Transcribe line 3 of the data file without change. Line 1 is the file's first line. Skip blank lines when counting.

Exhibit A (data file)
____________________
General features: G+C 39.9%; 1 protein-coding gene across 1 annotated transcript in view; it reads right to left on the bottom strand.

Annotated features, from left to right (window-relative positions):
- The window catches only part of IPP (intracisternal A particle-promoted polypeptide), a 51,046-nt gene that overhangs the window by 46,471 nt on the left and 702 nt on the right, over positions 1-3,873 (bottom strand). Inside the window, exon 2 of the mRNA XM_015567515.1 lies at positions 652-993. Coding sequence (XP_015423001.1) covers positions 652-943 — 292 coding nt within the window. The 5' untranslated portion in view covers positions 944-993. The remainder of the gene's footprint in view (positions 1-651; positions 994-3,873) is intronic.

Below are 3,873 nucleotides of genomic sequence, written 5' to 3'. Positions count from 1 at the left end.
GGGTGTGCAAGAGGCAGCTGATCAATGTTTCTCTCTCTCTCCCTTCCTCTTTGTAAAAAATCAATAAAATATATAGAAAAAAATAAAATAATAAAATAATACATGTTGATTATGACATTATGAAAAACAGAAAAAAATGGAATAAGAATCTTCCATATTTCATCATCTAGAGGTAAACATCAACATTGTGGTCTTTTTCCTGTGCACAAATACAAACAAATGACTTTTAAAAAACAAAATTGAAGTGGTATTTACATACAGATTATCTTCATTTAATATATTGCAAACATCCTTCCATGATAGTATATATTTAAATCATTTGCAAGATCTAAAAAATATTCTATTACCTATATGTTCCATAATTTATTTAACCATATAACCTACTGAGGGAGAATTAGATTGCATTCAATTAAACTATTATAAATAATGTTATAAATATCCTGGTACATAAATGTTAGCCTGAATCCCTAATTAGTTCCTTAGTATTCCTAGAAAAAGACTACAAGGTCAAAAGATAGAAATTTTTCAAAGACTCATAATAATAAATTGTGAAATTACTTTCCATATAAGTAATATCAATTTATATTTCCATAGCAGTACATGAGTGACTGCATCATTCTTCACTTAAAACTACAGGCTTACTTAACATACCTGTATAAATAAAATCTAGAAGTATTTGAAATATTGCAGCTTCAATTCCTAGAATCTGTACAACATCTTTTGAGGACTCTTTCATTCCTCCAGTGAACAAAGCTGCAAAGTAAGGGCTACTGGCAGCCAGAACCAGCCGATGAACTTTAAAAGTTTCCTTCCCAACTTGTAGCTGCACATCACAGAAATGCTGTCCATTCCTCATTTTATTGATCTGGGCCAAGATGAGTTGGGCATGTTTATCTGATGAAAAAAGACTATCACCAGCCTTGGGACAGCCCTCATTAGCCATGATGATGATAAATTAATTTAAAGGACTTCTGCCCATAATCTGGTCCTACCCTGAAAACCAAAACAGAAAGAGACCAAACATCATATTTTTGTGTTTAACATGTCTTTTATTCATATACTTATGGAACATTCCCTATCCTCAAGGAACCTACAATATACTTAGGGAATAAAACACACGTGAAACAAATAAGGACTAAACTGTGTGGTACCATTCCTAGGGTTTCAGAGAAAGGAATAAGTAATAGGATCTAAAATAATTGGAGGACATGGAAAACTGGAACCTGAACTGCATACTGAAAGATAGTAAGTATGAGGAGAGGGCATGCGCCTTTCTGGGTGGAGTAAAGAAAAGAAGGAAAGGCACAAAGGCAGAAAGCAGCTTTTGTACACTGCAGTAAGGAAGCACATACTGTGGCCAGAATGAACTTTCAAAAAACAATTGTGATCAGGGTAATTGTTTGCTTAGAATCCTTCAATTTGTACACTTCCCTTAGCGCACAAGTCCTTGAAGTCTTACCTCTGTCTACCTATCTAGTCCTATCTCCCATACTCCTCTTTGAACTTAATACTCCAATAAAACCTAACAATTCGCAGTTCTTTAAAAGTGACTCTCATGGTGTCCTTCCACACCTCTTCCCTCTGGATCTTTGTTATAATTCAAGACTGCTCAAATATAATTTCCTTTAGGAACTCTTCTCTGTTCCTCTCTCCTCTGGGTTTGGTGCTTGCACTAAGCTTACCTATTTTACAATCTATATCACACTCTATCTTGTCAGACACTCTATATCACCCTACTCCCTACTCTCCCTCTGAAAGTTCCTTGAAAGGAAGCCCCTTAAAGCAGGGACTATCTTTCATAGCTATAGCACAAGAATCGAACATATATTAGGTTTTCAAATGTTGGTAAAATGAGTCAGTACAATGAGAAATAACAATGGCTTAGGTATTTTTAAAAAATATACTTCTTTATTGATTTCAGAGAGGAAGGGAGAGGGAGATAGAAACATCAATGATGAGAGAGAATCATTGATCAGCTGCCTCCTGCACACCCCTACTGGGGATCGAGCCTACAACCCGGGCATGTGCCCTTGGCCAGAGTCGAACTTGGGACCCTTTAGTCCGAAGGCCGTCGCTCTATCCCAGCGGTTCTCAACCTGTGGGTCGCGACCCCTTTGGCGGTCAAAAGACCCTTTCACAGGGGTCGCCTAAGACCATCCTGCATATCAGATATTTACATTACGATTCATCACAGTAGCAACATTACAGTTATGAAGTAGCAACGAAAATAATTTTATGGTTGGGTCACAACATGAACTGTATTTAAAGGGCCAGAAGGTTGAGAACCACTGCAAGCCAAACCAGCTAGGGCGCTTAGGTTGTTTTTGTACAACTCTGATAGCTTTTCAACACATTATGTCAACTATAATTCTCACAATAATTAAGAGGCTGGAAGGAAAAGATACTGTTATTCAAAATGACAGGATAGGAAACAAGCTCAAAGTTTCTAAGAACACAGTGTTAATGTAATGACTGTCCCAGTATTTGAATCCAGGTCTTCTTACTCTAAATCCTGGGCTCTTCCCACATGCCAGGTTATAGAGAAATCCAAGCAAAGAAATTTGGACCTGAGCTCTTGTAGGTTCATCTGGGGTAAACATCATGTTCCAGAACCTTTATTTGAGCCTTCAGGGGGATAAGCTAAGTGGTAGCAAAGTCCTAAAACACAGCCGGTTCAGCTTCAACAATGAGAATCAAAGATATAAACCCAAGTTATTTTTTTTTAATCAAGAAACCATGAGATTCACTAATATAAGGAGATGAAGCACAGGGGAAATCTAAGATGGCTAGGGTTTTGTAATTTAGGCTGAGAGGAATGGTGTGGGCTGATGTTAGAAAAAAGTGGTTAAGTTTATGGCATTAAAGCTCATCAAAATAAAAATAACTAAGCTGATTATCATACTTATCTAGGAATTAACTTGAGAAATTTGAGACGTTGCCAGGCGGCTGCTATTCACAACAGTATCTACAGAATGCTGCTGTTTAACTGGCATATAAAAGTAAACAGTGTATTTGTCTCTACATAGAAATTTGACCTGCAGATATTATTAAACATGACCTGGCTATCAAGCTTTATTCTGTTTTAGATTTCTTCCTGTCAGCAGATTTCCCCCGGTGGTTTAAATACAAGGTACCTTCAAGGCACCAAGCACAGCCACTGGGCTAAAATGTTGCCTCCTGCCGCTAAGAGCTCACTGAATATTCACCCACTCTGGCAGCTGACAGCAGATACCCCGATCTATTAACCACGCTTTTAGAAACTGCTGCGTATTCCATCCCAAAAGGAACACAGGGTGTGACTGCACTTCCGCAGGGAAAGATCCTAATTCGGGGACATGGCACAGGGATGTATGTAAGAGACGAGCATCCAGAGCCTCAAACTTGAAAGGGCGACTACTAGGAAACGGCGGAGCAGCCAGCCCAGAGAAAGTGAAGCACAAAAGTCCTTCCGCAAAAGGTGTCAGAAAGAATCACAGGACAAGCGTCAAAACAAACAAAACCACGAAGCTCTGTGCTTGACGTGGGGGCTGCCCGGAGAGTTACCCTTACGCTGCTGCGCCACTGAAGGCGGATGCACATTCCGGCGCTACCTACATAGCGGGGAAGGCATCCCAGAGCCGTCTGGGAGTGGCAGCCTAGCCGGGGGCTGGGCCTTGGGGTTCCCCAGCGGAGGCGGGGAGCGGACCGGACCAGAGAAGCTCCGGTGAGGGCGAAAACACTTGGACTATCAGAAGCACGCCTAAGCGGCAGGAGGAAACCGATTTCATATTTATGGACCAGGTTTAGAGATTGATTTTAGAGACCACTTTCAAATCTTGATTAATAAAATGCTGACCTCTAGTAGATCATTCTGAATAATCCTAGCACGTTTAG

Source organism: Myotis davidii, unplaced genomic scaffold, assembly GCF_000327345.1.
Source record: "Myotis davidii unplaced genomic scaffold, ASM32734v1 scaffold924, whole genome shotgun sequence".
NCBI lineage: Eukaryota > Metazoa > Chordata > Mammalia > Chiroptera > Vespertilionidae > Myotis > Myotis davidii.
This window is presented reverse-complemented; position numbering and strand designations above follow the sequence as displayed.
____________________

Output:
- The window catches only part of IPP (intracisternal A particle-promoted polypeptide), a 51,046-nt gene that overhangs the window by 46,471 nt on the left and 702 nt on the right, over positions 1-3,873 (bottom strand). Inside the window, exon 2 of the mRNA XM_015567515.1 lies at positions 652-993. Coding sequence (XP_015423001.1) covers positions 652-943 — 292 coding nt within the window. The 5' untranslated portion in view covers positions 944-993. The remainder of the gene's footprint in view (positions 1-651; positions 994-3,873) is intronic.